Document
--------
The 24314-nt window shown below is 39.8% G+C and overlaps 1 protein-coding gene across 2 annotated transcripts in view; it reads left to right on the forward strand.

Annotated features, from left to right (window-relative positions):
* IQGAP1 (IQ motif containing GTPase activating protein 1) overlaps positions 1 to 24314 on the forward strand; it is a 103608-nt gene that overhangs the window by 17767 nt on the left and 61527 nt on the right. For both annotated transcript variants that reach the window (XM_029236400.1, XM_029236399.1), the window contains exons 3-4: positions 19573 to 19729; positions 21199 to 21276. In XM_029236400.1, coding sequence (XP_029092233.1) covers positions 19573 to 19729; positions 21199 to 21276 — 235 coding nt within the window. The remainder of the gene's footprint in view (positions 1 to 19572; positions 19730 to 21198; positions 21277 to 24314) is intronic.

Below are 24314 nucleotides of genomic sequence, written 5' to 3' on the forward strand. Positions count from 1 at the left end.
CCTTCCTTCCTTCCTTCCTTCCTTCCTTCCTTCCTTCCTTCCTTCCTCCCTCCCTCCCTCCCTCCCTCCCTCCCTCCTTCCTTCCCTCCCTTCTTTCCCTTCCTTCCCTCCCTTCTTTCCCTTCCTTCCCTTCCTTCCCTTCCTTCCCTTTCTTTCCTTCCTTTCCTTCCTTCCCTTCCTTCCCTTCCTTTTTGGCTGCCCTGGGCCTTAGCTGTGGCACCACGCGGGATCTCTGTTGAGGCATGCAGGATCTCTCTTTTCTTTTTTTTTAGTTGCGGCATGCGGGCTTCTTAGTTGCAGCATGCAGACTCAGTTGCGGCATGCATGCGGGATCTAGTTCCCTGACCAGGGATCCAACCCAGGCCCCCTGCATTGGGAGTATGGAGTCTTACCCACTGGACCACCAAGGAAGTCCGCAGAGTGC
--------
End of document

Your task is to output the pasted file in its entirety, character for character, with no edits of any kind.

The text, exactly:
The 24314-nt window shown below is 39.8% G+C and overlaps 1 protein-coding gene across 2 annotated transcripts in view; it reads left to right on the forward strand.

Annotated features, from left to right (window-relative positions):
* IQGAP1 (IQ motif containing GTPase activating protein 1) overlaps positions 1 to 24314 on the forward strand; it is a 103608-nt gene that overhangs the window by 17767 nt on the left and 61527 nt on the right. For both annotated transcript variants that reach the window (XM_029236400.1, XM_029236399.1), the window contains exons 3-4: positions 19573 to 19729; positions 21199 to 21276. In XM_029236400.1, coding sequence (XP_029092233.1) covers positions 19573 to 19729; positions 21199 to 21276 — 235 coding nt within the window. The remainder of the gene's footprint in view (positions 1 to 19572; positions 19730 to 21198; positions 21277 to 24314) is intronic.

Below are 24314 nucleotides of genomic sequence, written 5' to 3' on the forward strand. Positions count from 1 at the left end.
CCTTCCTTCCTTCCTTCCTTCCTTCCTTCCTTCCTTCCTTCCTTCCTCCCTCCCTCCCTCCCTCCCTCCCTCCCTCCTTCCTTCCCTCCCTTCTTTCCCTTCCTTCCCTCCCTTCTTTCCCTTCCTTCCCTTCCTTCCCTTCCTTCCCTTTCTTTCCTTCCTTTCCTTCCTTCCCTTCCTTCCCTTCCTTTTTGGCTGCCCTGGGCCTTAGCTGTGGCACCACGCGGGATCTCTGTTGAGGCATGCAGGATCTCTCTTTTCTTTTTTTTTAGTTGCGGCATGCGGGCTTCTTAGTTGCAGCATGCAGACTCAGTTGCGGCATGCATGCGGGATCTAGTTCCCTGACCAGGGATCCAACCCAGGCCCCCTGCATTGGGAGTATGGAGTCTTACCCACTGGACCACCAAGGAAGTCCGCAGAGTGC